|Marguerite de Bourgeouys sculpture, downtown Montreal|
I am currently forced to homeschool my daughter. It is just as well. We’ve been going through the prescribed text for Canadian history together. It’s alarmingly bad.
Most recently, it includes a chapter of detail about everyday life in New France. This is, to begin with, not a proper subject for history. We have apparently forgotten why we study history in the first place: to learn the lessons of the past. People’s everyday lives do not, on the whole, provide such lessons, for they had little chance to make choices that might alter the course of history. History properly has to do with matters of government policy, for the most part. Life lessons are important too, no doubt, but these we get from tales of saints and heroes and villains; not the lives of average persons in aggregate.
As to government policy, the book asserts, several times, that the French government saw their North American colony as something to exploit “to make the home country rich.” They did this through the mercantile system, forcing the colony to trade with the motherland. This seems a distortion of history. It should go without saying that a colony needed to pay for itself—that the cost of defending and administering it must not be higher than it returned in taxes. But there is every evidence that the French government saw themselves as also being in North America for the benefit of the natives: in order to convert them to Catholic Christianity and teach them how to improve their lives. And the mercantile system equally committed the mother country to trade with the colonies; trade is not exploitation.
As to the lives of ordinary people, the book goes on at some length over just how exploitative the seigneurial system was, whether there was class mobility, and how large was the pre-conquest middle class. Such class analysis tends to presuppose Marxism; otherwise it is of little interest. In any case, the written records are not sufficient to draw any conclusions. It is all conjecture tainted by political agendas. And such an excursus kills any narrative flow; it is the narrative flow that makes history interesting.
The text also diverts from any narrative continuity to point out that torture was used in the Quebec courts—30 times over a century. It goes into the methods in some detail. This may entertain adolescent boys, but it is not relevant to history. It seems little more than an opportunity to gossip unfavourably about our ancestors.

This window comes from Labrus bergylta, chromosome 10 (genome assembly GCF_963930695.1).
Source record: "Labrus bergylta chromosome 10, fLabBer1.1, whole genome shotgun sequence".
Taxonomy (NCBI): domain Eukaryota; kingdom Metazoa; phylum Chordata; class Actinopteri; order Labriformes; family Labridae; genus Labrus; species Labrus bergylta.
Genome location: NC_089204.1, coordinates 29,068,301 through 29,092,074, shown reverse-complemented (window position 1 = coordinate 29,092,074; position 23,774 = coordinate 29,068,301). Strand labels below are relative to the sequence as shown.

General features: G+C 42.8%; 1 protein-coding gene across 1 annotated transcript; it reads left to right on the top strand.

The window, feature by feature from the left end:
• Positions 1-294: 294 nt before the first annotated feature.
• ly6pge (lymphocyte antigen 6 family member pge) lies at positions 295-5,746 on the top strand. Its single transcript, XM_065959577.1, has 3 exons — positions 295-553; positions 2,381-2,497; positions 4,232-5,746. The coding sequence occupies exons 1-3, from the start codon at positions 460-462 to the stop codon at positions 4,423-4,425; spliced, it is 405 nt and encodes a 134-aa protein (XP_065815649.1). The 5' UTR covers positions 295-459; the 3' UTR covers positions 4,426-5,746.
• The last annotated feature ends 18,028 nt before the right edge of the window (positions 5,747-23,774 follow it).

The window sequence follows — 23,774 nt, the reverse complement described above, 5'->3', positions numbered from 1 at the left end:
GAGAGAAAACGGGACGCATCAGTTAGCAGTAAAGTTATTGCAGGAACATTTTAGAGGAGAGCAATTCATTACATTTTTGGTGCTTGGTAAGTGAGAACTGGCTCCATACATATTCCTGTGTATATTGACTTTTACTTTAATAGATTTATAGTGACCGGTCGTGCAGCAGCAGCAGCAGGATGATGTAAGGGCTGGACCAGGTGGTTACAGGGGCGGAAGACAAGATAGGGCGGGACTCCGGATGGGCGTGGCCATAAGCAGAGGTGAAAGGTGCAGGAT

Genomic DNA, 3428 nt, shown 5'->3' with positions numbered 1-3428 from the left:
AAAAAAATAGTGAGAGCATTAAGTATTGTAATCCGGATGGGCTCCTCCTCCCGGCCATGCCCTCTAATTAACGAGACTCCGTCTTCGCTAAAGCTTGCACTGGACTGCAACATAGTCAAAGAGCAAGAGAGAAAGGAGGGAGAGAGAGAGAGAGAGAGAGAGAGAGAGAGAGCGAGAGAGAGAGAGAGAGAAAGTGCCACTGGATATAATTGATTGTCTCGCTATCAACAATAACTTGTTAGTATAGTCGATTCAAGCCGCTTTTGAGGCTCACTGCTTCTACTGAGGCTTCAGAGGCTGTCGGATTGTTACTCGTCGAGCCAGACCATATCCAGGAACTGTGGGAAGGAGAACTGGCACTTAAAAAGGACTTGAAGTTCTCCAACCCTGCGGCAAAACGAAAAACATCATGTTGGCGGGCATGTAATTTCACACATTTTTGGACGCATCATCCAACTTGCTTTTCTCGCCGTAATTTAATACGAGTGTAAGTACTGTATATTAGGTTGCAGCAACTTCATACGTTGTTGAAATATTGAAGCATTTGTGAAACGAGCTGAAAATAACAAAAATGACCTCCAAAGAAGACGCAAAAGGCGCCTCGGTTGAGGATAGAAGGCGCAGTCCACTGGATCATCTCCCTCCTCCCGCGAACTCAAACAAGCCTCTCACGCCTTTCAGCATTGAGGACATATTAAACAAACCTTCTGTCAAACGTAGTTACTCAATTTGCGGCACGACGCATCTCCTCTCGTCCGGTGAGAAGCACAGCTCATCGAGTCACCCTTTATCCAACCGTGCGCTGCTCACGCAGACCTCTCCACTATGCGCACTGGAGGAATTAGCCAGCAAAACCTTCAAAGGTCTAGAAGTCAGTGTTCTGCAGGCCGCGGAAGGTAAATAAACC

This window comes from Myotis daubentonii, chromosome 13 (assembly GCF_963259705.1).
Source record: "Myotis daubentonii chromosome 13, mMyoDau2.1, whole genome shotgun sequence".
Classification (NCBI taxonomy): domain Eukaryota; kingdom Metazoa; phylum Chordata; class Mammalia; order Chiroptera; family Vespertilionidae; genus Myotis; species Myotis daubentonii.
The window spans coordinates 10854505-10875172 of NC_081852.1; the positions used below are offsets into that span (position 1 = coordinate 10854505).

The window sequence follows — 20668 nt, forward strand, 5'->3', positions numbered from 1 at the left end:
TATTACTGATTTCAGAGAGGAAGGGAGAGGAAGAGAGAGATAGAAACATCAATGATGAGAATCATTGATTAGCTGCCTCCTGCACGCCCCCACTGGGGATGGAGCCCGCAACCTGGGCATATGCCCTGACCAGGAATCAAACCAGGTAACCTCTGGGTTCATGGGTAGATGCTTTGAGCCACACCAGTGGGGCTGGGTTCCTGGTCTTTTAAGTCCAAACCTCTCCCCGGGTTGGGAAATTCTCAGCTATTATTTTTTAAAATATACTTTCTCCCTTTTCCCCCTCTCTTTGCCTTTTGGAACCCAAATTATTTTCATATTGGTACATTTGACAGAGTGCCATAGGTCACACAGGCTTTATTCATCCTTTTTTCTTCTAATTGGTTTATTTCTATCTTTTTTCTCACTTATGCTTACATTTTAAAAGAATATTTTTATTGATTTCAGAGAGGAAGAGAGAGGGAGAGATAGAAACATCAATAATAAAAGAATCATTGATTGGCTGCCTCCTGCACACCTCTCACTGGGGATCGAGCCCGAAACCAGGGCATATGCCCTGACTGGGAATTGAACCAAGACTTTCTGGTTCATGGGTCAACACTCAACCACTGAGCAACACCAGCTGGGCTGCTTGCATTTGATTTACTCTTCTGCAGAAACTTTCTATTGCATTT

As is the two pages spent on slavery in New France. This seems disproportionate for a practice that was more common almost everywhere else except continental Europe, and which had no economic impact in New France. It seems mostly, again, a chance to find fault with our ancestors.
The book is openly hostile to Catholicism. It suggests that the average habitant was really more pagan than Christian, because “Canadian children heard tales of flying canoes, werewolves, and encounters with the devil.” Even though the same could be said of Canadian children today, or children at any time or place.
Most disturbing to me is that the book spends only a half a page on women in New France, under the segregated subhead “Women in the Workplace.” It is not just that this ignores the work of women in the home, despite the concentration on ordinary people and ordinary lives. It also omits much of the history I read and heard as a student in Quebec half a century ago. Then, we knew of Madeleine de Vercheres, who defended almost single-handed against an Iroquois attack; of Marie de l’Incarnation, who founded the first school on the continent; Margeurite de Bourgeouys, who co-founded Montreal, built the first church, and started the first school; Jeanne Mance, who started the first hospital, which grew to a string of hospitals across Eastern Canada; Marie-Marguerite d'Youville, who built the first orphanage and hospice, the origins of the Canadian social security system; and St. Kateri Tekakwitha.
Now all we get is brief sentences about some woman running a mill, or continuing their husband’s business after his death.
Why this radical devaluation of women? In part, I imagine, because it is now politically incorrect to say anything that sounds good about Catholics or the religious; and most of these women were nuns. In part, I imagine, because it is politically incorrect to admit that women had important roles before Betty Friedan. They were supposed, after all, to be oppressed.
It would all have been a terrible miseducation for my daughter.